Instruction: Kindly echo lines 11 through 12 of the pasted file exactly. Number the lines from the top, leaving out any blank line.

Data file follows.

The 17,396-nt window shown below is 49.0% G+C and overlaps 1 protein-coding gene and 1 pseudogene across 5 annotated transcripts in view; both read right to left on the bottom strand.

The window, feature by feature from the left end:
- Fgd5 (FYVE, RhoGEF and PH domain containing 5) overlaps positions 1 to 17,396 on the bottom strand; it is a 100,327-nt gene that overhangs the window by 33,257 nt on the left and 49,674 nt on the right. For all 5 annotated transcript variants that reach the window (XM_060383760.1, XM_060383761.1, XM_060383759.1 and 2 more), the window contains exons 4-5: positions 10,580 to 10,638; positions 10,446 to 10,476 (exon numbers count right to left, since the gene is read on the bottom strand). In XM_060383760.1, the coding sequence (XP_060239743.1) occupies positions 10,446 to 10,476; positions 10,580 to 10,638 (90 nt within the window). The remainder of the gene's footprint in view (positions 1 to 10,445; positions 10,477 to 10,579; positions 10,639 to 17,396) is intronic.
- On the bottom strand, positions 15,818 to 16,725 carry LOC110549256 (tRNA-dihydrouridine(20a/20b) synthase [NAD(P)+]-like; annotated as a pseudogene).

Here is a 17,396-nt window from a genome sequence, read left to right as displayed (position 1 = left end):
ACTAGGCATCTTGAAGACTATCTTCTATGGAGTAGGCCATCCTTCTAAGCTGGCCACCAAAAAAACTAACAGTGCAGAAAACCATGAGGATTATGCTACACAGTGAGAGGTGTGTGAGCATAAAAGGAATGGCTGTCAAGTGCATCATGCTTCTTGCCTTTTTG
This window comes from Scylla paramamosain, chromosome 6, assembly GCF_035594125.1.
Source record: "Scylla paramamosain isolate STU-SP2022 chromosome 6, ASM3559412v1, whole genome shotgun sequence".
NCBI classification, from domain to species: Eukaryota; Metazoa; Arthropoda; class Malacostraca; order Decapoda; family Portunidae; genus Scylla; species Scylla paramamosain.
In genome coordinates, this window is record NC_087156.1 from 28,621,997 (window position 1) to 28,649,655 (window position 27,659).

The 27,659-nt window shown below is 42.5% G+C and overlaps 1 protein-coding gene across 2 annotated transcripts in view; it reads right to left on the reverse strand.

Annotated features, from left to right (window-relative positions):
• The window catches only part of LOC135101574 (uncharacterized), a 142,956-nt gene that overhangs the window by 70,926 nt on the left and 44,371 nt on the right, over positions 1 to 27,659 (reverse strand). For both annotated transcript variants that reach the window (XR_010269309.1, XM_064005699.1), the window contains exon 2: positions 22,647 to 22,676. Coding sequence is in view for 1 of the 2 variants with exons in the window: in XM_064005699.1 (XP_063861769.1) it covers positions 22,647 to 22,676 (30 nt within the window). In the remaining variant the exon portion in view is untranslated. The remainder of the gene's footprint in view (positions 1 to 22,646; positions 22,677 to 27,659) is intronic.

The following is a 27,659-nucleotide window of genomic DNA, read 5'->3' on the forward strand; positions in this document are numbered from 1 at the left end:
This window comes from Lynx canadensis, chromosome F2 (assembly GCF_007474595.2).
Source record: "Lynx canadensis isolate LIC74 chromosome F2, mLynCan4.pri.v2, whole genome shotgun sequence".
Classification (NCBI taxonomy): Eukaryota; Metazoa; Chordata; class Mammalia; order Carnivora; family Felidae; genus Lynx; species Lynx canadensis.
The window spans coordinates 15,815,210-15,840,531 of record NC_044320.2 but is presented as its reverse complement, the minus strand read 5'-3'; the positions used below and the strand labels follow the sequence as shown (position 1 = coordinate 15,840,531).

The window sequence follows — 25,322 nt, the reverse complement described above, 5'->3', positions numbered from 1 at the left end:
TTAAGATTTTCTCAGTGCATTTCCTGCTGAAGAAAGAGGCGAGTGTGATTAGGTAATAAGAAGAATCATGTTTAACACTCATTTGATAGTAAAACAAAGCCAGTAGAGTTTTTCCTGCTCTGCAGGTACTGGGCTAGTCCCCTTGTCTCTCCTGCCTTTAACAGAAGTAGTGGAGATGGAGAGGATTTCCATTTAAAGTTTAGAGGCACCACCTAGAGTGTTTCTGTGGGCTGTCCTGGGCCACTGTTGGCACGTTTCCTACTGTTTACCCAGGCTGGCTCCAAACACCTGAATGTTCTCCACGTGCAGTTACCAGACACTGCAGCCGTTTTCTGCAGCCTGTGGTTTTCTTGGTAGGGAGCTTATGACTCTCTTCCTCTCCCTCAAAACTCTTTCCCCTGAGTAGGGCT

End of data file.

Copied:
The 27,659-nt window shown below is 42.5% G+C and overlaps 1 protein-coding gene across 2 annotated transcripts in view; it reads right to left on the reverse strand.

Annotated features, from left to right (window-relative positions):